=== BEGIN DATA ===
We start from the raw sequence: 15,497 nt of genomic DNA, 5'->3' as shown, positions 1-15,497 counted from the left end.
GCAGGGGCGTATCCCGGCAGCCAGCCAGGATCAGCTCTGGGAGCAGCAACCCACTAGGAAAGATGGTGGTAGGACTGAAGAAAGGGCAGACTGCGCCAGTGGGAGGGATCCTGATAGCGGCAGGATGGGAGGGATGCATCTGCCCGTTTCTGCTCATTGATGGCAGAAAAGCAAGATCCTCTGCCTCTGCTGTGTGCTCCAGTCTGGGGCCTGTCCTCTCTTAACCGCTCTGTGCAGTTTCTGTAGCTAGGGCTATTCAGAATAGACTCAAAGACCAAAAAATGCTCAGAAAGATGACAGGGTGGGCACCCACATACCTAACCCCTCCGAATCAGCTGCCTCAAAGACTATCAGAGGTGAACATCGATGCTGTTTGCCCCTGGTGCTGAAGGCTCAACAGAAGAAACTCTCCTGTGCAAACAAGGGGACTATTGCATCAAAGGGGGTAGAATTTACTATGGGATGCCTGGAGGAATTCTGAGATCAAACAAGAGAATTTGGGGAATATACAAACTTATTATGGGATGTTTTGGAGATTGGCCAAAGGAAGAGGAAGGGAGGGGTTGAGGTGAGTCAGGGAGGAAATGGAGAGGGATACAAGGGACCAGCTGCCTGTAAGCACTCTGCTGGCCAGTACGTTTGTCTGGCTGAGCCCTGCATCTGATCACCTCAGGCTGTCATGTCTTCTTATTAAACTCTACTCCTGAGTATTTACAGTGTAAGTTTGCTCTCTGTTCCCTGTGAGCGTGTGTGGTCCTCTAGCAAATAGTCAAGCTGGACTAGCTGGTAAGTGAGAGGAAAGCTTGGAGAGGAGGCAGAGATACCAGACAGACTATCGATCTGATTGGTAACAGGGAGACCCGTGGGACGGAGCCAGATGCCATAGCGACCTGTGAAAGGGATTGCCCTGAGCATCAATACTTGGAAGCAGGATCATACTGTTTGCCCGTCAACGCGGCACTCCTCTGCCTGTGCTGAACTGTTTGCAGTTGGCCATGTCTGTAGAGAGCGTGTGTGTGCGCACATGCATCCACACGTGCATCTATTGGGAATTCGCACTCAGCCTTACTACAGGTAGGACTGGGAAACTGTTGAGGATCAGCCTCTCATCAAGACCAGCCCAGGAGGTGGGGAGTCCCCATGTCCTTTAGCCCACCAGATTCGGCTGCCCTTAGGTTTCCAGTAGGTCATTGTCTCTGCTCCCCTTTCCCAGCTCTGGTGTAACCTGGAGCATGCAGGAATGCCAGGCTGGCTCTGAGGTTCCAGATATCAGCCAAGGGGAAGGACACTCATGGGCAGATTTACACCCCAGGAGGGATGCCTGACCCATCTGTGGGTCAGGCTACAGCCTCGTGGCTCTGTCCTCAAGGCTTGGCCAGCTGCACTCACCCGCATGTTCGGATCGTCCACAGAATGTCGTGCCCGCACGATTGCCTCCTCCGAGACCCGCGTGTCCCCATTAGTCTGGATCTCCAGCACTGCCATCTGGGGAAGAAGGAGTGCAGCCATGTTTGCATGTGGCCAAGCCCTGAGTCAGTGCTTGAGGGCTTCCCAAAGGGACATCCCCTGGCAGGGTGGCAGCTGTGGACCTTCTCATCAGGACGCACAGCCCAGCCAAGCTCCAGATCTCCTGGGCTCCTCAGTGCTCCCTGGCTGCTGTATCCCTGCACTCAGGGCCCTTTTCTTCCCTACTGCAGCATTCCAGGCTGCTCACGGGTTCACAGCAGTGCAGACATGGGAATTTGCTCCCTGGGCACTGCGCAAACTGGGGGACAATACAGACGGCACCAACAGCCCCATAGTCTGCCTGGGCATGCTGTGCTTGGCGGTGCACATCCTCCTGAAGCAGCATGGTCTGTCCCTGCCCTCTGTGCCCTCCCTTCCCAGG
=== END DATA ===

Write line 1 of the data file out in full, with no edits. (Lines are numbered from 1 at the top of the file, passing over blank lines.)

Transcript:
We start from the raw sequence: 15,497 nt of genomic DNA, 5'->3' as shown, positions 1-15,497 counted from the left end.